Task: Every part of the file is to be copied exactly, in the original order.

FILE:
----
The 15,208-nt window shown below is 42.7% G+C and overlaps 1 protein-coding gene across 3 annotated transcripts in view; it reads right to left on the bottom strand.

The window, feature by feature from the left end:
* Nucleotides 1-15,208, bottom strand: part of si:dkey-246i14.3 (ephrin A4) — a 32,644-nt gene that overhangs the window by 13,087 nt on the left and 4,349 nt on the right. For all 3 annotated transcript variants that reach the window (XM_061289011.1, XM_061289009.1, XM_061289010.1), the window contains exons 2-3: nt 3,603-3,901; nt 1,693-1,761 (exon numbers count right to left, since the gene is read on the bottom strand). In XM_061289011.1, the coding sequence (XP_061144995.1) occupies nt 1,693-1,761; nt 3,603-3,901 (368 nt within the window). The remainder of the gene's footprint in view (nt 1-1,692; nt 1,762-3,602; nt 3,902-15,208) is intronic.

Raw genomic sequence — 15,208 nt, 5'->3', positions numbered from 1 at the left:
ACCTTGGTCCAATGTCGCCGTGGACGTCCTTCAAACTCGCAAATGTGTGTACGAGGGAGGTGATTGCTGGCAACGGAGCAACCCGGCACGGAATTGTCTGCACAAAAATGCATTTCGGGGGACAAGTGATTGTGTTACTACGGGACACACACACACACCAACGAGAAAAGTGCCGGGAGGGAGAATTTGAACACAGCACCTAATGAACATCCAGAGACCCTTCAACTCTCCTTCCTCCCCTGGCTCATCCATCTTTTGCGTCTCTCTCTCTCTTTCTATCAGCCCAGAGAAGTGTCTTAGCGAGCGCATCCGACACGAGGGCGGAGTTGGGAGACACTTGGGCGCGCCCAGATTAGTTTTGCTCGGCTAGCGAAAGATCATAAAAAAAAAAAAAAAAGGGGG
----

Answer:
The 15,208-nt window shown below is 42.7% G+C and overlaps 1 protein-coding gene across 3 annotated transcripts in view; it reads right to left on the bottom strand.

The window, feature by feature from the left end:
* Nucleotides 1-15,208, bottom strand: part of si:dkey-246i14.3 (ephrin A4) — a 32,644-nt gene that overhangs the window by 13,087 nt on the left and 4,349 nt on the right. For all 3 annotated transcript variants that reach the window (XM_061289011.1, XM_061289009.1, XM_061289010.1), the window contains exons 2-3: nt 3,603-3,901; nt 1,693-1,761 (exon numbers count right to left, since the gene is read on the bottom strand). In XM_061289011.1, the coding sequence (XP_061144995.1) occupies nt 1,693-1,761; nt 3,603-3,901 (368 nt within the window). The remainder of the gene's footprint in view (nt 1-1,692; nt 1,762-3,602; nt 3,902-15,208) is intronic.

Raw genomic sequence — 15,208 nt, 5'->3', positions numbered from 1 at the left:
ACCTTGGTCCAATGTCGCCGTGGACGTCCTTCAAACTCGCAAATGTGTGTACGAGGGAGGTGATTGCTGGCAACGGAGCAACCCGGCACGGAATTGTCTGCACAAAAATGCATTTCGGGGGACAAGTGATTGTGTTACTACGGGACACACACACACACCAACGAGAAAAGTGCCGGGAGGGAGAATTTGAACACAGCACCTAATGAACATCCAGAGACCCTTCAACTCTCCTTCCTCCCCTGGCTCATCCATCTTTTGCGTCTCTCTCTCTCTTTCTATCAGCCCAGAGAAGTGTCTTAGCGAGCGCATCCGACACGAGGGCGGAGTTGGGAGACACTTGGGCGCGCCCAGATTAGTTTTGCTCGGCTAGCGAAAGATCATAAAAAAAAAAAAAAAAGGGGG